Canadian NHL player Mike Danton was arrested by officials from the FBI in California for his alleged role in a murder-for-hire plot.
Danton was apprehended in San Jose on Friday morning, just hours after playing for the St. Louis Blues in Thursday night's playoff game against the Sharks.
A criminal complaint filed in a federal court in Illinois states that Danton and a woman, 19-year-old Katie Wolfmeyer, allegedly attempted to hire a man to kill a male acquaintance.
The acquaintance had quarreled with Danton last Tuesday. The FBI said Danton claimed he took action because he feared for his life.
"It's beyond shock," said Blues forward Doug Weight on Saturday. "I don't know what to say."
"It's tough," Blues forward Keith Tkachuk told reporters. "I don't know what's going on. You guys probably know more than I do."
According to the complaint, Danton told Wolfmeyer that a "hit man" from Canada was coming to kill him and asked her if she knew someone who would kill the person for $10,000 US.
Authorities said Wolfmeyer, who was also arrested, confessed to helping Danton try to locate a "hit man," and that this person spoke with Danton on Wednesday.
The FBI said Danton hatched a plot where the man could kill the "hit man" at Danton's apartment. The plan was to make it look like two burglars had broken in, one being killed and the other making off with $3,000 Danton had in a safe.
The criminal complaint also said the argument involved "promiscuity and use of alcohol" by Danton, who "begged the acquaintance not to go to [Blues general manager Larry Pleau] ... and ruin his career."
According to the St. Louis Post-Dispatch, the court document also describes a recorded phone call the FBI persuaded the unidentified man to make to Danton, apparently before his arrest.
"The acquaintance called Danton and asked Danton why he wanted to have him killed," it says. "Danton broke down and sobbed. Danton explained that he felt backed into a corner and also felt that the acquaintance was going to leave him. Danton did not want to allow the acquaintance to leave him, therefore decided to have him murdered."
Authorities said Friday they have no reason to believe that the acquaintance or anyone else had been planning to kill Danton. "We couldn't confirm that to be accurate," said Marshall Stone, supervisory FBI special agent in Springfield, Ill.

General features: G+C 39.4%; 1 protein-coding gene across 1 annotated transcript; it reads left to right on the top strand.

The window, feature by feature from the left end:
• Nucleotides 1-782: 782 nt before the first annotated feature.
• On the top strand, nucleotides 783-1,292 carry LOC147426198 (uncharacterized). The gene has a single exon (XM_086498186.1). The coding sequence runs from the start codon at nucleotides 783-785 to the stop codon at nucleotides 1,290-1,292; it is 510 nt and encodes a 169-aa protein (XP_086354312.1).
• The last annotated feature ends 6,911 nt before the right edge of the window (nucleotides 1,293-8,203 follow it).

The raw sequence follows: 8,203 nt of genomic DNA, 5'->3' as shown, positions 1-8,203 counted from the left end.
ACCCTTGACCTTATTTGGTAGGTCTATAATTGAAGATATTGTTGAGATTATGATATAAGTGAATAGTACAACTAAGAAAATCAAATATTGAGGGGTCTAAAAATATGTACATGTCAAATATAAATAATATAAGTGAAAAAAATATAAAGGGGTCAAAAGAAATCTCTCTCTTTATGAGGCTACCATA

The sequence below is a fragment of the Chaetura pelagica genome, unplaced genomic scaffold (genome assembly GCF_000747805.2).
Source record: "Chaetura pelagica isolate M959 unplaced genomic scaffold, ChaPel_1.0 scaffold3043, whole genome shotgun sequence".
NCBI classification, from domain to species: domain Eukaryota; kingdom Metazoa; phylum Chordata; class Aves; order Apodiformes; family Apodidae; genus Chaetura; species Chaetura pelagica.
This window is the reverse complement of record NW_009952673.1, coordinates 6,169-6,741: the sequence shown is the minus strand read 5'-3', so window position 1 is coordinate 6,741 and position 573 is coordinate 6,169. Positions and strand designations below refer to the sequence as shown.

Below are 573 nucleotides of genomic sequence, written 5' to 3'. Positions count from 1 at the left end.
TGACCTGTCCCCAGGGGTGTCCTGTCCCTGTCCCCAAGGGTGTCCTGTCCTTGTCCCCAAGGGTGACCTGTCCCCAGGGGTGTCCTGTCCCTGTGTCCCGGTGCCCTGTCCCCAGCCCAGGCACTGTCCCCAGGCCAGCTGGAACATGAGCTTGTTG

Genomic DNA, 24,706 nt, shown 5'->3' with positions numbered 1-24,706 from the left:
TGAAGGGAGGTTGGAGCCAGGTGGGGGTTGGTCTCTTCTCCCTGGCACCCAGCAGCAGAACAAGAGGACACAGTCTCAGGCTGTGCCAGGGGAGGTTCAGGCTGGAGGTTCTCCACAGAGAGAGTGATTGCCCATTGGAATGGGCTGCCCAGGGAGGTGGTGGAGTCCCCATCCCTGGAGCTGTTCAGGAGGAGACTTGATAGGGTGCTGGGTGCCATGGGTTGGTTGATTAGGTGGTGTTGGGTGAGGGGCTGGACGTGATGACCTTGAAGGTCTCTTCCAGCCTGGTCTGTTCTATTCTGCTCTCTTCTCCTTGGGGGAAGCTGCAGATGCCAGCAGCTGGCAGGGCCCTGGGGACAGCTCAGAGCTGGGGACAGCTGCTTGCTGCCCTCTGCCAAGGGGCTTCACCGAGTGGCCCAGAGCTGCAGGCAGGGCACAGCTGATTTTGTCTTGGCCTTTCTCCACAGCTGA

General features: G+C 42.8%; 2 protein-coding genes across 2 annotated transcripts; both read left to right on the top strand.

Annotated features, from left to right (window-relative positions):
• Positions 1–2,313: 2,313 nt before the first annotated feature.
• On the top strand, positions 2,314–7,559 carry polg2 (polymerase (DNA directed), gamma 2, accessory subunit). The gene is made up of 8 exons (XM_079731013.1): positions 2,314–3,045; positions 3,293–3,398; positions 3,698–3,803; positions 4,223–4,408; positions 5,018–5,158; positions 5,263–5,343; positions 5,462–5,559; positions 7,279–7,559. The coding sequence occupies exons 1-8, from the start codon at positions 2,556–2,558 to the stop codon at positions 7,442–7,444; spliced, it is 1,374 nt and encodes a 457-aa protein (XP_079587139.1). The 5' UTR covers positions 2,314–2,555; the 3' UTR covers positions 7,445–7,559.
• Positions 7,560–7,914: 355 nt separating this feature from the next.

Danton is charged with conspiring and using a telephone across state lines to set up a murder. If convicted, faces up to 10 years in prison and fines up to $250,000 US on each of the two counts.
In an interview with the St. Louis Post-Dispatch, Danton's agent Dave Frost, said he'd spoken with his client after the arrest. "Unequivocally, I can tell you it had nothing to do with drugs and alcohol, period. Once we get all the facts, we'll be able to realize what really happened. He's a good kid. He really is."
Frost also took time to counter growing speculation in headlines and wire stories that the incident involved Danton's fear of being outed as gay.
"This has nothing to do with a gay lover or his relationship with any female," Frost told the New York Daily News. "We're going to get him some help, some treatment. He's had some issues from his younger years that he needs to deal with."
"Once this story comes out, people are going to realize it's a simple thing. Psychologically, Mike's not where he needs to be. He's in a state of depression. He's in a state of paranoia. There was no fear of Larry Pleau. No fear of a gay lover."
Blues spokesman Frank Buonomo declined to comment Friday, saying in a statement, "The matter is in the hands of law enforcement officials and the judicial system."
The 23-year-old Danton was born near Toronto in Brampton Ont. He played junior hockey in the Ontario Hockey League for the Sarnia Sting, St. Mike's Majors and Barrie Colts.
The New Jersey Devils drafted him in the fifth round of the 2000 NHL Entry Draft. He was suspended by the Devils for the 2001-02 season after a dispute with general manger Lou Lamoriello.
Danton played 17 games with the Devils last season, before being traded to the Blues during the summer.
"He brings a great presence to the dressing room, so it's just real tough to see him go through this," Blues defenceman Bryce Salvador said. "I really do feel like he's family. It's unfortunate, because he's a great guy."
"We're worried about his life right now and what he's going through," added Weight. "It's a scary thought."
"I feel for him and I'm praying for him."
In summer of 2002 he legally changed his name from Michael Jefferson to Michael Danton. Reports say that was an outcome of his troubled relationship with his family.
with files from Associated Press